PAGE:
Lorraine: We’ve been going into the prisons as mentors for three years now, every Saturday and Sunday. The first time we turned up at the Men’s prison, goodness gracious the young lad had forgotten to put our names down and he wasn’t going to let Dave though, even though we had our IDs and everything. And last week, they wanted to take David out of his chair, because it was going to set the machines off... Then another guy came along and said, ‘I’ll take care of you guys’. It was the absolute opposite, it just depends on who’s there. We work in the sex offenders’ unit. It’s a compulsory programme, so it’s in their best interests to behave well. It means the staff can be a bit more relaxed with them, which is really lovely to see. There’s one guy in there, he’s only young... 21 and he’s already done three years. So he was just a kid when he went in, only 17 or 18. And he doesn’t know how to deal with his emotions, as with most 21 year old boys. He’s still got another year to serve. He really needs a lot of encouragement. Sex offenders are all lumped together under that umbrella term, regardless of the ages involved. A sex offender and a pedophile to us are poles apart, but to society, they’re all considered disgusting - the scum of the earth. So their transition into the community is shocking, because nobody wants them. They are restricted with accommodation, jobs and community. And those are all incredibly important things to keep someone from struggling and possibly re-offending. The stigma means their offence has a really long term effect. Others can do their time and it’s over, but not them. One man we’re dealing with, his whole family absolutely... wiped him. So he’s dealing with that as well. The difference is, for a drug-dealing gang member coming back into the community, a normal family person will think ‘I don’t deal with drugs, so my path and his path won’t cross’. But with the sex offender, the community person thinks ‘I’ve got children... our paths could cross… me or my kids could get hurt, so I’m going to push him right away’. That’s the difference in the thinking. There’s a lot of fear, because now it’s become personal. When you hear their stories, you have a lot more empathy, you see how they ended up where they ended up. One guy said he and his brother shared a coat. He had no chance, really. At home there were drugs, alcohol and he got bashed. He went in and out of borstal [a youth detention facility], then joined a gang and that’s where he said he first learned discipline. Wrong sort of discipline, but it was still a discipline. He couldn’t read or write but while he was in prison he managed to do half a degree in sociology. He realised he had a good brain, but just hadn’t had a chance to use it. There’s such a mix in there all together, short term, long term, high and low security. Some are innocent, waiting for a retrial. And some of the officers have become hardened. They remind me of being a nurse in the Alzheimer’s unit. When it gets tough as a nurse, you have to think ‘if that was my mother, how would I like her to be treated?’ David: When my accident happened, I had a daughter on the way, so that took the focus off myself. Then, when my first wife and I split up, I hit rock bottom and tried to kill myself. I wasn’t a Christian at the time, but cried out to God for help. The ones we help in prison, we take hope to them. Even though they’re in prison, they’ll be out someday and even in prison, you can choose a good attitude.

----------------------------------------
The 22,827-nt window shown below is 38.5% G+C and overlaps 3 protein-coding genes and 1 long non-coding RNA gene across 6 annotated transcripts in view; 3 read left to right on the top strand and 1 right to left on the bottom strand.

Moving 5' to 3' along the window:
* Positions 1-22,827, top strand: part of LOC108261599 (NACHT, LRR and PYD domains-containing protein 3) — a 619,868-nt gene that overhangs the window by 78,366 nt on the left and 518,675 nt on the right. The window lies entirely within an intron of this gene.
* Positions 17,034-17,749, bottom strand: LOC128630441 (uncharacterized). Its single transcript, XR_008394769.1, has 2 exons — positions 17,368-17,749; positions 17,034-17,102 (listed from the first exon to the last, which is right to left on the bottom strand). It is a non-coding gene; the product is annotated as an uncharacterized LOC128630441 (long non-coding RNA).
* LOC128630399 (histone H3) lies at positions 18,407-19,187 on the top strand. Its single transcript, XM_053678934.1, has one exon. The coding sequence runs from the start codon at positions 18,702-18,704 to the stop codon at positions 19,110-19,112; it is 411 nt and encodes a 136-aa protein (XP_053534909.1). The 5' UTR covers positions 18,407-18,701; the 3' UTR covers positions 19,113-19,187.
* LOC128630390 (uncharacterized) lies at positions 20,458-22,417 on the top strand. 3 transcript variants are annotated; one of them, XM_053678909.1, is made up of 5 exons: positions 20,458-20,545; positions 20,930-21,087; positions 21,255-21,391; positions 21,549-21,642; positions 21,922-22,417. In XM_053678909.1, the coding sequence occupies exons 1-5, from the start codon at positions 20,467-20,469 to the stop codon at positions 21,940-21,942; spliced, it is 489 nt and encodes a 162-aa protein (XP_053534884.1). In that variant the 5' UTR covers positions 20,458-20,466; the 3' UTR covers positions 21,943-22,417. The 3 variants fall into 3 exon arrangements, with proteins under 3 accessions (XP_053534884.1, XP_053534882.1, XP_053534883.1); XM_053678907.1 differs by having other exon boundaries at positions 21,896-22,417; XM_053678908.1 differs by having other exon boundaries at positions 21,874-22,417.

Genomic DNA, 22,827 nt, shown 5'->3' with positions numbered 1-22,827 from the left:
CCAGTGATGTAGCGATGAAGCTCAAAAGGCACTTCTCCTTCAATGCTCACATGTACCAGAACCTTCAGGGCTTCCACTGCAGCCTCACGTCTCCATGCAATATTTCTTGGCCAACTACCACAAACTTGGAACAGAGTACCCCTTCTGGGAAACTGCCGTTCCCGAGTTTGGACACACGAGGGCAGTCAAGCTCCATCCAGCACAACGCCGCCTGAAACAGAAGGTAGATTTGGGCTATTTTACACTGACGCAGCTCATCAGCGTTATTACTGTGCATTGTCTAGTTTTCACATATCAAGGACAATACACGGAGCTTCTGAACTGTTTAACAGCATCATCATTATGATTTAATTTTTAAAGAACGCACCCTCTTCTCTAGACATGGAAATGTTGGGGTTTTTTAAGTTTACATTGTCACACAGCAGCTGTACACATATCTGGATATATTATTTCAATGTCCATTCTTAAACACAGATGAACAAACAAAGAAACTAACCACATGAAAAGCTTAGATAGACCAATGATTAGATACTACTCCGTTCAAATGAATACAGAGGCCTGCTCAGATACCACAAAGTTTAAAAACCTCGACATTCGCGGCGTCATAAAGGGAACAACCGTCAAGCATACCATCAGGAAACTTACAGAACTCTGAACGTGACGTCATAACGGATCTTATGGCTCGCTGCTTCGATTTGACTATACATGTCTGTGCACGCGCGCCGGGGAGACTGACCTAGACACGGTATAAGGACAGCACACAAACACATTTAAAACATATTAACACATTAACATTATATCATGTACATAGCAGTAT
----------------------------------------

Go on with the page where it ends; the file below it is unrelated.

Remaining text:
Lorraine: David’s in a prison also not of his choice, but you can see he’s got such a lovely demeanour, and it speaks volumes. David: We met when I had an operation, Lorraine nursed me in the Spinal unit. Neither of us were ever going to marry again, but you know… famous last words. We’re both pastors and work as a team. You have to work as a team at home first, because who you are at home is who you are out there. It’s a bit unique to minister together, but those who are connected with us say that’s why they love it. And with the prisoners, we’re like a mum and dad figure, which is an area many of them have struggled with. One guy in prison alerted the staff to his health problems, but it was ignored. By the time he got to hospital, the septicaemia had set in and his system was shutting down. He’s now on dialysis. 10 days and he hadn’t even gone to the toilet! Being Māori, he’s quite staunch, a lot of them hold on to their pride and don’t show they’re suffering. I don’t see their offence, I just see a guy who is frightened and deserves dignity. A lot of them are carrying a huge amount of shame. We try not to run ourselves ragged rescuing people, because they have to take responsibility for their actions, we can’t help them if they don’t want to change. Some of it’s hard work. You think you are making some ground and then all of a sudden, “oh no, not this again”. And the whole family is impacted by the lack of a parent at home, they’re all victims, in a sense. We also do fostering. One of our young men has just turned 15, but we’ve had him in our life for nearly six years. He was on the top end of anger issues and everything else but is doing so well, we’re seeing the effect of love and support. He’s got such a beautiful heart. We pray every night for him. We hear from prisoners that the so-called inside help they get is just a joke. And it only takes one person to spoil or stop a programme for everyone. The drugs are still getting in there somehow. Security is fairly inconsistent. There are some work programmes happening and a few resources like a gym and a library. That’s mostly at Rolleston, though, which isn’t such high security. It’s cool to hear that happening. It’s amazing that we got involved in prisons, because I would have thought it would be the last place I’d end up going. My daughter moved out when we invited an ex-prisoner over to the house. There was no way we would have put her in a position of being unsafe, we just didn’t realise she’d be concerned with that. The fault was mine, lack of communication. We made peace, but she moved out. A lot of people have fear about ex-prisoners, maybe because they don’t know what exactly their crime was and maybe because if they’re big, or have tattoos, they can appear intimidating. There’s a teacher at Rolleston who said, “I’d never thought when I came here that I’d be teaching ex-murderers. But they’re still people" And that’s the key. They’re not animals. There are some who act like animals because they’ve been treated like animals. One guy we found out had been locked in a kennel at his home. That just makes me want to cry. How else do you expect them to behave normally? And the staff aren’t trained to look after people with psychological traumas. They’re criminals, but shutting them up and treating them like animals doesn’t fix that.